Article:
“Growing up is never easy. You hold on to things that were. You wonder what`s to come. But that night, I think we knew it was time to let go of what had been, and look ahead to what would be. Other days. New days. Days to come. The thing is, we didn`t have to hate each other for getting older. We just had to forgive ourselves… for growing up.”
~ The Wonder Years
My cousin Anderson and his wife Liz recently left for a four-month biking trip across South East Asia.
You would think I’d be envious of them. What an adventure, right? The old Reannon would have definitely thought so. But no, as I dropped them off at LAX last week and watched them haul their waterproof packs towards the check-in counter, I didn’t feel even the tiniest twinge of jealousy.
At first I chalked it up to their chosen method of transportation. I mean, I enjoy riding a bicycle as much as the next person…but you know, to the beach, not through the bumpy, unpaved, dirt roads of Cambodia. I also enjoy rollerblading and swimming too, but that doesn’t necessarily mean that I’d ever want to rollerblade to Vietnam or swim to Thailand.
But after I thought about it for a few days, I realized that my having no desire to go with them had nothing to do with saddle butt and everything to with me just wanting to stay in one spot for a while. Holy crap, I know. I don’t get it either.
Could it be that my love for travel wasn’t genuine or authentic; wasn’t the stuff of true love? Maybe it was just a passing crush? A fad? A passionate yet momentary obsession? Could it be that it was all just a stage….and now I’m growing out of it?
I’ve been through this before. When I was in college I went through a hippie stage. I didn’t go as far as sporting dreads or tie-dye, but I became a vegetarian, attended anti-war protests, pro-choice rallies and took up the guitar.
But I must admit here that I was sort of crap at being a hippie. While my Freegan friends were the real thing and went dumpster diving for bags of expired potato chips outside the Lays chip factory, I went on midnight grocery runs to Walmart and ate chicken McNuggets in my car during lunch breaks at McDonald’s.
Maybe it was when I became anemic from too little protein and too many Dorito chip dinners or maybe it was just because caring so freaking much about the world was so much work, but I eventually grew tired of hippiedom and moved out of the house I shared with the jazz musicians… and never looked back.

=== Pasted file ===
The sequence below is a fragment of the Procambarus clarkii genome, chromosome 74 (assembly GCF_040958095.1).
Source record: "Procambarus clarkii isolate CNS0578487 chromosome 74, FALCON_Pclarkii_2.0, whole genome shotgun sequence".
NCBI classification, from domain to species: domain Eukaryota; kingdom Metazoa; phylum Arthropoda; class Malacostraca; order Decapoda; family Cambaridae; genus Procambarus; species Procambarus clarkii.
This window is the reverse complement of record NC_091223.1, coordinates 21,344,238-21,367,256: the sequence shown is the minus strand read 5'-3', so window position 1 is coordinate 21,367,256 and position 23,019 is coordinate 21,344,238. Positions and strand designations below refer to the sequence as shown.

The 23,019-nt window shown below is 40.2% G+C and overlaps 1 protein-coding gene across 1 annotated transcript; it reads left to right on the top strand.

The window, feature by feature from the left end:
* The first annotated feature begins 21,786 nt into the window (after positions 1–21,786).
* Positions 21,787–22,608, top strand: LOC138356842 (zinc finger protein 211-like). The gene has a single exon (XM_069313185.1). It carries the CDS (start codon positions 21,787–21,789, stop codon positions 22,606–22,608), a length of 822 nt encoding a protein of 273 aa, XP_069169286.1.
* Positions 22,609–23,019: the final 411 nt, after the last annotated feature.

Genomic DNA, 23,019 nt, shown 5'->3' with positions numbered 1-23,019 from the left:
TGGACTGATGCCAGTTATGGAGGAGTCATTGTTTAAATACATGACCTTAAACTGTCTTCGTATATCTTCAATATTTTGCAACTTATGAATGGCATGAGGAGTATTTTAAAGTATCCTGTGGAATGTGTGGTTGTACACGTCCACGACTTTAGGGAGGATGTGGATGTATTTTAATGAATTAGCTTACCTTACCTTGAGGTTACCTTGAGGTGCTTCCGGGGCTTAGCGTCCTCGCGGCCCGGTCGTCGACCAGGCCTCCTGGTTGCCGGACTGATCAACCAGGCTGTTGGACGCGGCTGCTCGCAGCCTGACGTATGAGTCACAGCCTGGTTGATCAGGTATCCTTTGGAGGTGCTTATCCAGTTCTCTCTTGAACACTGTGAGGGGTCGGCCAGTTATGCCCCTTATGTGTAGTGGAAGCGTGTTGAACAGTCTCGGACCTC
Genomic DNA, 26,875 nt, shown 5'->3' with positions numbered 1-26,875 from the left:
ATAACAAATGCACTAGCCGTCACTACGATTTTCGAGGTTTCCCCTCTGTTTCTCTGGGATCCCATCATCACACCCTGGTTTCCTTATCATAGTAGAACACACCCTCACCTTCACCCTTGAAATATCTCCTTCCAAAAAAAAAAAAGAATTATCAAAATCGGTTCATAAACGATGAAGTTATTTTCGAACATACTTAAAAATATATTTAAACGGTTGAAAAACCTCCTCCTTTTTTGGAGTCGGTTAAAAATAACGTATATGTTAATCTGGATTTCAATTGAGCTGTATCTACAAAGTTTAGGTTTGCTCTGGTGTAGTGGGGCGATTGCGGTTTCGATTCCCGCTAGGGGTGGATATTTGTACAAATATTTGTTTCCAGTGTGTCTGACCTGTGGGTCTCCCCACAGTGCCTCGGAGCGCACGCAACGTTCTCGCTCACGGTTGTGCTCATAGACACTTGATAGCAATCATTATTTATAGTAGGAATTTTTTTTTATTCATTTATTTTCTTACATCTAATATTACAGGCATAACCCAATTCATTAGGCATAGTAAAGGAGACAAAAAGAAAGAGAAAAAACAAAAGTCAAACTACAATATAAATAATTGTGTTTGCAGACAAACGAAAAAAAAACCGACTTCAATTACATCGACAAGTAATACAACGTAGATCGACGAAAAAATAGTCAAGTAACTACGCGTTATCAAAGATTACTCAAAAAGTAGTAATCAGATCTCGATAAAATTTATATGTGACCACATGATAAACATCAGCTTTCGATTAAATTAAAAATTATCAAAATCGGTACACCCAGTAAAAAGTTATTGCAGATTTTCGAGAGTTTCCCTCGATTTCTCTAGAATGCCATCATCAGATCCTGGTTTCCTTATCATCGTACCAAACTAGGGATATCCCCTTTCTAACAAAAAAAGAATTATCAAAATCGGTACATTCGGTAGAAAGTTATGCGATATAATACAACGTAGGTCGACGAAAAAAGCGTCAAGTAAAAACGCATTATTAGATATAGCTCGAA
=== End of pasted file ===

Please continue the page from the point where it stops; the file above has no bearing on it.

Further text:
That was just one of many stages that I’ve outgrown. I remember once, when I was 21 and in the midst of the “Let’s go clubbing! And isn’t Getting Wasted just so much Fun? Stage” I had a conversation with one of my long-time clubbing friends. She was a few years older than me and had moved out of the land of Jaeger shots and beer bongs to a land wholly unfamiliar; one that I couldn’t even begin to imagine.
“Wait, what do you mean you’d rather stay home and watch Harry Potter than go out? Are you okay? Are you sick? What the hell happened?”
“I’m old,” she’d said, as you know, a joke. But although I didn’t say anything I secretly agreed with her. How sad, I’d thought. Not only does she does she not want to go out, she doesn’t even care that she doesn’t want to go out. God help me if I ever feel that way.
Um, yeah…last weekend? I opted to go see the movie The Hangover (with my parents!) rather than risk a hangover by going out clubbing with my friends…yep, I’m so living that reality…and I don’t even care.
Maybe it’s only because I’ve spent the last the four months living on some one’s sofa or futon, but I’m really, really looking forward to (ugly word coming up!) settling down…even if it means still sleeping on the floor (I have no furniture), but at least it’ll be MY floor in MY apartment.
Maybe this mood will change. Maybe I’ll find that once I’ve started working again and have gotten adjusted to life in San Francisco, that I’ll feel replenished and ready to hit the road again. I mean, it’s been known to happen.
Or maybe not. The funny thing about stages is that you don’t know that you’re in one until it’s over. Maybe one day years from now, when I’m in the middle of the “Mommy Stage”, the “Travel Stage” that was my 20’s will seem as far away as the short-lived “Goth Stage” of high school or the “The Little Mermaid Stage” of the second grade. I’ll look at old photos of me in Japan and think: Wow, I was sorta crazy back then. And then I’ll breathe a sigh of relief that I finally outgrew that.